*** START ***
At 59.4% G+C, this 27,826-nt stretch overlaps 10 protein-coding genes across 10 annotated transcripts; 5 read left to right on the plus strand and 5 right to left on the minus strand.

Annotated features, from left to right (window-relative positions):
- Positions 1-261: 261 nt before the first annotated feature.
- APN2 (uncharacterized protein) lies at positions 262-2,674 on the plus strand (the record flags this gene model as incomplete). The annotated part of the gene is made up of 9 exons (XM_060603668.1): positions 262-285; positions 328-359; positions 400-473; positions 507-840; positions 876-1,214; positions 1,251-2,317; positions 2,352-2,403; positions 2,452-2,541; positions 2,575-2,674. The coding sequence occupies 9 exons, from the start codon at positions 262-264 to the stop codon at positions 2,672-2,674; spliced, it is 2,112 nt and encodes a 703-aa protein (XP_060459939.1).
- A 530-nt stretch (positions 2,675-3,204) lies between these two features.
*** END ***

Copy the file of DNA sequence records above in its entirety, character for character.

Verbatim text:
At 59.4% G+C, this 27,826-nt stretch overlaps 10 protein-coding genes across 10 annotated transcripts; 5 read left to right on the plus strand and 5 right to left on the minus strand.

Annotated features, from left to right (window-relative positions):
- Positions 1-261: 261 nt before the first annotated feature.
- APN2 (uncharacterized protein) lies at positions 262-2,674 on the plus strand (the record flags this gene model as incomplete). The annotated part of the gene is made up of 9 exons (XM_060603668.1): positions 262-285; positions 328-359; positions 400-473; positions 507-840; positions 876-1,214; positions 1,251-2,317; positions 2,352-2,403; positions 2,452-2,541; positions 2,575-2,674. The coding sequence occupies 9 exons, from the start codon at positions 262-264 to the stop codon at positions 2,672-2,674; spliced, it is 2,112 nt and encodes a 703-aa protein (XP_060459939.1).
- A 530-nt stretch (positions 2,675-3,204) lies between these two features.